The folks at Lightform have a device that scans any environment, creates a high-resolution mesh, and creates AI-generated effects and filters to project back out. Combined with a projector, the Lightform device is able to turn any environment into an augmented reality theater. This device combines the real 3D world with digital projections of light to augment reality without need of any sort of head-mounted hardware.
Lightform is several sorts of device at once. It’s a scanner, first of all – it scans the environment in front of it to make a highly precise mesh. That mesh is then used to compute where surfaces are and what shapes are needed to project light in a precise, targeted way. Lightform sends a video signal to a projector which then projects the light needed to attain the effect.
Lightform scans once and projection can begin. Lightform also periodically scans its environment and “fine-tunes alignment” if anything has moved. In the short video below scans are done with Lightform and projections of light are thrown onto the environment as such. Objects then come alive with light in several different ways.
The folks who made Lightform – a company that also goes by the name Lightform – have been working on projects for several years in stealth mode. They worked with Bot & Dolly to create the infamous Box demo back in 2013. They also worked more recently with Microsoft on Illumiroom.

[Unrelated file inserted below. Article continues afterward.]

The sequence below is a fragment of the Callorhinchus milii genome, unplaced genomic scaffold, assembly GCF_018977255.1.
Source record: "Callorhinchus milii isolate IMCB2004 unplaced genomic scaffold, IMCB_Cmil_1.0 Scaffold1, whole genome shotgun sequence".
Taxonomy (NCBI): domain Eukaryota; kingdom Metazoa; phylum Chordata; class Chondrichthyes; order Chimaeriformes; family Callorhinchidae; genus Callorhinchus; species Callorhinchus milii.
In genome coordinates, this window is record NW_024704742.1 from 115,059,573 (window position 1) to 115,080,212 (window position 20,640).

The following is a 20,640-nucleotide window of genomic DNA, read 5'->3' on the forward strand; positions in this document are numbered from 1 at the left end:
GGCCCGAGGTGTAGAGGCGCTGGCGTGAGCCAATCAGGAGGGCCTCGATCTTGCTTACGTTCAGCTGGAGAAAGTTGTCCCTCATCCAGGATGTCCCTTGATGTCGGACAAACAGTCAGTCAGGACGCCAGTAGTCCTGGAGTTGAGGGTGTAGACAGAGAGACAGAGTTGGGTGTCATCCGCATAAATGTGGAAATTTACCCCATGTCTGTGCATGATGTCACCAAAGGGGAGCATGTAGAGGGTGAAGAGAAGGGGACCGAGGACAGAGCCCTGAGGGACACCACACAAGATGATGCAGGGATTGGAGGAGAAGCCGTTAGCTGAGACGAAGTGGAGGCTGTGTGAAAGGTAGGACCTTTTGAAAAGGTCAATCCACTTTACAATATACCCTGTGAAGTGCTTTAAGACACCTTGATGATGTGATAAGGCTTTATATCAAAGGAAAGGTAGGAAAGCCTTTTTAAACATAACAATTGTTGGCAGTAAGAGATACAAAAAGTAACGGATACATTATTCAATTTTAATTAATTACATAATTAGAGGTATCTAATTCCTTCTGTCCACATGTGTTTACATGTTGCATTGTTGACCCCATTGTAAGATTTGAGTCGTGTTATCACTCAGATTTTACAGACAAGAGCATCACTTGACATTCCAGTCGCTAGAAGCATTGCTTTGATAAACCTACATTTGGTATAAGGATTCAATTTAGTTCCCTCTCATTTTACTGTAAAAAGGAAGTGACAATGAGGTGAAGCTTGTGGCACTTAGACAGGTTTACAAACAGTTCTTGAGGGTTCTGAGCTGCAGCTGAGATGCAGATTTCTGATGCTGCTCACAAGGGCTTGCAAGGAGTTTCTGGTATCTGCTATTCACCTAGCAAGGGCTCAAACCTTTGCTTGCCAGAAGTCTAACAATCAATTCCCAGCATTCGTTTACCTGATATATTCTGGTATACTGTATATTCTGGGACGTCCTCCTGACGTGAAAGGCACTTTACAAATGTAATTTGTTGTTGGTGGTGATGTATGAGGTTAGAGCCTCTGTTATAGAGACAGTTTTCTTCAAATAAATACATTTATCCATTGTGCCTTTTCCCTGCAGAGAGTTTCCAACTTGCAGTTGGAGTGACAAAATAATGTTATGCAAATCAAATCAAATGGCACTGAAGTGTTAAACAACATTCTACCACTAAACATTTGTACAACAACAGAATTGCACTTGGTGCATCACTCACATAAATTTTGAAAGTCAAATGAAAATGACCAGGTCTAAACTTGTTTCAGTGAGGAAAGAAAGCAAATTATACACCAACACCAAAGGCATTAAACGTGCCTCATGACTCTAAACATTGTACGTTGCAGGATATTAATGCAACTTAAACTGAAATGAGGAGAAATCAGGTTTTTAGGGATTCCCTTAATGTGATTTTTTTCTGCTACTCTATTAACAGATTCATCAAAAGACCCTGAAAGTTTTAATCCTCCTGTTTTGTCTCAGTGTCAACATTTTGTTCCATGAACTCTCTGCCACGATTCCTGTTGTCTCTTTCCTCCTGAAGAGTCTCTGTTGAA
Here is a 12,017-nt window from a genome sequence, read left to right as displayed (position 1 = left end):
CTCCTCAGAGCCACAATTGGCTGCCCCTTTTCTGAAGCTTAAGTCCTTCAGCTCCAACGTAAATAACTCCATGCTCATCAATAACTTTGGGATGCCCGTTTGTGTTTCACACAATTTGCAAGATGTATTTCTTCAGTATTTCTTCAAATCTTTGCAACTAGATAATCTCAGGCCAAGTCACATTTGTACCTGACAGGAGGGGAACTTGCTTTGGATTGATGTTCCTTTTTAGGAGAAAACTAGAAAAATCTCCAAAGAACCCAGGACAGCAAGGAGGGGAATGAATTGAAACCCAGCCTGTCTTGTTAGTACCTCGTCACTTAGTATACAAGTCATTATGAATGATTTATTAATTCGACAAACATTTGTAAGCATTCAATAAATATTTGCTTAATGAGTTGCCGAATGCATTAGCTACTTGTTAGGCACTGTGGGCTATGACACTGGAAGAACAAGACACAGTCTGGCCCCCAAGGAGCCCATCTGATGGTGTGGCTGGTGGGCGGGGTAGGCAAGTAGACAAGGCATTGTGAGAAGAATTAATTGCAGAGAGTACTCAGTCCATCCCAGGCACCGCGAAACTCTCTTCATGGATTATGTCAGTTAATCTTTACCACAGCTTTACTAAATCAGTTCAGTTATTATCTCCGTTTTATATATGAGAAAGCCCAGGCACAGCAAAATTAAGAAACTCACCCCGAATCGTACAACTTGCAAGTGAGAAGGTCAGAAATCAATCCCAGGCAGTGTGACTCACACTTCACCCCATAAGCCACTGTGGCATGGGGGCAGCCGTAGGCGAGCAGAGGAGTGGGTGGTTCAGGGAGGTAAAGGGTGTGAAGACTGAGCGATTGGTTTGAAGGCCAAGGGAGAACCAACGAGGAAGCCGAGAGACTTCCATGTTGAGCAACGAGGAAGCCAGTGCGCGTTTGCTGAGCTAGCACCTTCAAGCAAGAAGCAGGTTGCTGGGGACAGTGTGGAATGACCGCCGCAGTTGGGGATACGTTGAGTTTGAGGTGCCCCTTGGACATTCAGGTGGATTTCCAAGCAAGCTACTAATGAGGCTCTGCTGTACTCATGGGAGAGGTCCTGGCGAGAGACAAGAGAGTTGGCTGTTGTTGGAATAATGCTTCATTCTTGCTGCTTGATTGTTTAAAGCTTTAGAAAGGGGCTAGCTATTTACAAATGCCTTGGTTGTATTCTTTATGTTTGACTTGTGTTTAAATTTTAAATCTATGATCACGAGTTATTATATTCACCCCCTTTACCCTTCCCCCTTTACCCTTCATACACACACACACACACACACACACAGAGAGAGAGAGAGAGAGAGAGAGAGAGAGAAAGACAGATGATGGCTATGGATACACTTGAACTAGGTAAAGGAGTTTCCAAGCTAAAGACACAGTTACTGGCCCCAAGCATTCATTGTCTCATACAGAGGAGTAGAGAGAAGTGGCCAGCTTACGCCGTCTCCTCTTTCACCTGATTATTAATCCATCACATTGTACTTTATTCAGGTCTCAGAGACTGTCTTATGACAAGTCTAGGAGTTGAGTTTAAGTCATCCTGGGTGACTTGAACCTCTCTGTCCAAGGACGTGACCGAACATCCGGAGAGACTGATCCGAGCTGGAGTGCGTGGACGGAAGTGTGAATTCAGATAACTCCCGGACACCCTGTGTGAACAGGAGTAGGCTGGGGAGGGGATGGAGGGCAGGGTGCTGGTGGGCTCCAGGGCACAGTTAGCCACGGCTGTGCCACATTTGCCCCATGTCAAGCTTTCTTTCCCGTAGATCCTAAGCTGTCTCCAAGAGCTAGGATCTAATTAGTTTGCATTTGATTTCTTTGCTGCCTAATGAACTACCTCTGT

They’ve come out of the dark, so to speak, this week to announce that they’re launching their company officially. They’ve been in stealth mode for 3 years and are now announcing a $2.6M funding round from the folks at Lux, Seven Seas, NSF, and “the former head scientist at Oculus.” UPDATE: It’s Steven LaValle. Not that that’s particularly important to the average consumer.
The average consumer will want to know how to get this Projected Augmented Reality device – and how much it’ll cost them. Coming with a mobile app as well as a desktop app that’ll make content creation super-duper-easy, the folks at Lightform suggest the device will go on pre-order “this summer.” When we’ll get the real deal, they suggest it’ll cost less than an average laptop – which could mean a lot of things, but likely suggests it costs as much as a high-end smartphone (or a bit more, depending on end functionality).
We’ve sent a few questions to Lightform to get some additional answers. Stick around and see where this is all headed!